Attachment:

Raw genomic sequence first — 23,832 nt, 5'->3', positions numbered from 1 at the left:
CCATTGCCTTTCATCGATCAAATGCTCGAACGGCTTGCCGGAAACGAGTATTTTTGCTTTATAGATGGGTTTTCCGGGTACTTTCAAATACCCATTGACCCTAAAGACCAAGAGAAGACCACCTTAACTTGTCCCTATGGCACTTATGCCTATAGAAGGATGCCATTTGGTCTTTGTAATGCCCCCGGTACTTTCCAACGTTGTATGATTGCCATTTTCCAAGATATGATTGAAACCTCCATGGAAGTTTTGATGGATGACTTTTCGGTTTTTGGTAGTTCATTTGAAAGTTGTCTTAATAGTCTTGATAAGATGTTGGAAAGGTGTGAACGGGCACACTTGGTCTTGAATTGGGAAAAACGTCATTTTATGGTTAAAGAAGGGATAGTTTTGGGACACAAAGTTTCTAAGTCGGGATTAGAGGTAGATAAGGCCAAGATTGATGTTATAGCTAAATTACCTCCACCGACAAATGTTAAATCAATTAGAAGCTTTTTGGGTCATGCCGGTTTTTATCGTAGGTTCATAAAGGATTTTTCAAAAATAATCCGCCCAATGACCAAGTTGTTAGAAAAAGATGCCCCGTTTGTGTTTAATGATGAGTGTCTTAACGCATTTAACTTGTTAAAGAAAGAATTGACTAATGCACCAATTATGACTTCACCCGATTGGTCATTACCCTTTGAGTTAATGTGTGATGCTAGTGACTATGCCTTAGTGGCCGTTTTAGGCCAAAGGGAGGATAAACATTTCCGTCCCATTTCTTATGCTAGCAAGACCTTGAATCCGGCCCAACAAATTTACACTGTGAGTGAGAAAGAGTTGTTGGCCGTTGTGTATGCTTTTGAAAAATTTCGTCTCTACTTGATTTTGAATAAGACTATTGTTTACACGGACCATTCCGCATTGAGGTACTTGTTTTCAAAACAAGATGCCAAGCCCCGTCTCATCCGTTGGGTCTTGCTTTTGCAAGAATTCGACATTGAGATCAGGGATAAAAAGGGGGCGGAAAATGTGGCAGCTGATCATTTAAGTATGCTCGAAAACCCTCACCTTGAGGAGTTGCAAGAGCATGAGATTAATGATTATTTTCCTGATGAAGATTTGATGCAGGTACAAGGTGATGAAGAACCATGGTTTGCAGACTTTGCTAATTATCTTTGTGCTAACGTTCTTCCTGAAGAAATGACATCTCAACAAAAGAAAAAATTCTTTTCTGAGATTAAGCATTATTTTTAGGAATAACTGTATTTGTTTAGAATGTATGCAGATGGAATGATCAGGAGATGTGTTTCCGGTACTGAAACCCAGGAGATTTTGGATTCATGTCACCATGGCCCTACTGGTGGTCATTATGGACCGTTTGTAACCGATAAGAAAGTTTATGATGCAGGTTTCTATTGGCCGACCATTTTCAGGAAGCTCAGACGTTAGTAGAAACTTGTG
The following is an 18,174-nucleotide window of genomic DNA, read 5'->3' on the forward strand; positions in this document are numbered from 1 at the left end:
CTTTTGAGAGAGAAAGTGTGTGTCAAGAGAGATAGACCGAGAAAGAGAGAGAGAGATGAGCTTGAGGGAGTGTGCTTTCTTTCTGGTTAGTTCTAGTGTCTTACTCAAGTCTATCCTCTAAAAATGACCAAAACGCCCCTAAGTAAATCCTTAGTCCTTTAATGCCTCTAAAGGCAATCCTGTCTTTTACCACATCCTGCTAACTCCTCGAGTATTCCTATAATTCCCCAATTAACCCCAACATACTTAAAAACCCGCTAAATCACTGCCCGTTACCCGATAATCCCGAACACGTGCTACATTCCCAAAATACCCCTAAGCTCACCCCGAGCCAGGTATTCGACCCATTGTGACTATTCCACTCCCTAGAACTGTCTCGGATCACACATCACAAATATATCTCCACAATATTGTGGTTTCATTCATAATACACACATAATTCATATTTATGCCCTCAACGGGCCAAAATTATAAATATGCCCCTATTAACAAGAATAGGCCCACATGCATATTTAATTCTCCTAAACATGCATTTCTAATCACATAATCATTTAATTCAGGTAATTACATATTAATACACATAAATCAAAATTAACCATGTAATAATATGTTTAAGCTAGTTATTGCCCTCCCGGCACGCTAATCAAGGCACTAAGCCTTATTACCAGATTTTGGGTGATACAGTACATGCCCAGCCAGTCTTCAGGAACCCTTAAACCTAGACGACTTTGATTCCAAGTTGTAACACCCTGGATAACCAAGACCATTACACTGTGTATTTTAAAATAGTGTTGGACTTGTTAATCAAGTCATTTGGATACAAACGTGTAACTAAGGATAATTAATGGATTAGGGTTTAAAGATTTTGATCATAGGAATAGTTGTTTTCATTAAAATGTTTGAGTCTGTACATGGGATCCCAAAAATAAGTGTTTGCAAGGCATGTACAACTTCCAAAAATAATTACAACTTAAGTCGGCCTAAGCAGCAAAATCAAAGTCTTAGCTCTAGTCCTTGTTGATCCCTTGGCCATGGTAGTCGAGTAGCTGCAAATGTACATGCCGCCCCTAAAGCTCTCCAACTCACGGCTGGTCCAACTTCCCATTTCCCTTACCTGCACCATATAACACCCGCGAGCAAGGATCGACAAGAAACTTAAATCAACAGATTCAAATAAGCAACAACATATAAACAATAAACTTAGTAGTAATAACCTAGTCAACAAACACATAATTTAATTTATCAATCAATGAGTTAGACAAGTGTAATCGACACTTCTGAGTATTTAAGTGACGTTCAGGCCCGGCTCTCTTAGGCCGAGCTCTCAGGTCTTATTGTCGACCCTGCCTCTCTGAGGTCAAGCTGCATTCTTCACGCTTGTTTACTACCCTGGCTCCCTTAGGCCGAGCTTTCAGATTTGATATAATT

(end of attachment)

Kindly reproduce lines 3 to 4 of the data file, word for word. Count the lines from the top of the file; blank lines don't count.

The following is an 18,174-nucleotide window of genomic DNA, read 5'->3' on the forward strand; positions in this document are numbered from 1 at the left end:
CTTTTGAGAGAGAAAGTGTGTGTCAAGAGAGATAGACCGAGAAAGAGAGAGAGAGATGAGCTTGAGGGAGTGTGCTTTCTTTCTGGTTAGTTCTAGTGTCTTACTCAAGTCTATCCTCTAAAAATGACCAAAACGCCCCTAAGTAAATCCTTAGTCCTTTAATGCCTCTAAAGGCAATCCTGTCTTTTACCACATCCTGCTAACTCCTCGAGTATTCCTATAATTCCCCAATTAACCCCAACATACTTAAAAACCCGCTAAATCACTGCCCGTTACCCGATAATCCCGAACACGTGCTACATTCCCAAAATACCCCTAAGCTCACCCCGAGCCAGGTATTCGACCCATTGTGACTATTCCACTCCCTAGAACTGTCTCGGATCACACATCACAAATATATCTCCACAATATTGTGGTTTCATTCATAATACACACATAATTCATATTTATGCCCTCAACGGGCCAAAATTATAAATATGCCCCTATTAACAAGAATAGGCCCACATGCATATTTAATTCTCCTAAACATGCATTTCTAATCACATAATCATTTAATTCAGGTAATTACATATTAATACACATAAATCAAAATTAACCATGTAATAATATGTTTAAGCTAGTTATTGCCCTCCCGGCACGCTAATCAAGGCACTAAGCCTTATTACCAGATTTTGGGTGATACAGTACATGCCCAGCCAGTCTTCAGGAACCCTTAAACCTAGACGACTTTGATTCCAAGTTGTAACACCCTGGATAACCAAGACCATTACACTGTGTATTTTAAAATAGTGTTGGACTTGTTAATCAAGTCATTTGGATACAAACGTGTAACTAAGGATAATTAATGGATTAGGGTTTAAAGATTTTGATCATAGGAATAGTTGTTTTCATTAAAATGTTTGAGTCTGTACATGGGATCCCAAAAATAAGTGTTTGCAAGGCATGTACAACTTCCAAAAATAATTACAACTTAAGTCGGCCTAAGCAGCAAAATCAAAGTCTTAGCTCTAGTCCTTGTTGATCCCTTGGCCATGGTAGTCGAGTAGCTGCAAATGTACATGCCGCCCCTAAAGCTCTCCAACTCACGGCTGGTCCAACTTCCCATTTCCCTTACCTGCACCATATAACACCCGCGAGCAAGGATCGACAAGAAACTTAAATCAACAGATTCAAATAAGCAACAACATATAAACAATAAACTTAGTAGTAATAACCTAGTCAACAAACACATAATTTAATTTATCAATCAATGAGTTAGACAAGTGTAATCGACACTTCTGAGTATTTAAGTGACGTTCAGGCCCGGCTCTCTTAGGCCGAGCTCTCAGGTCTTATTGTCGACCCTGCCTCTCTGAGGTCAAGCTGCATTCTTCACGCTTGTTTACTACCCTGGCTCCCTTAGGCCGAGCTTTCAGATTTGATATAATT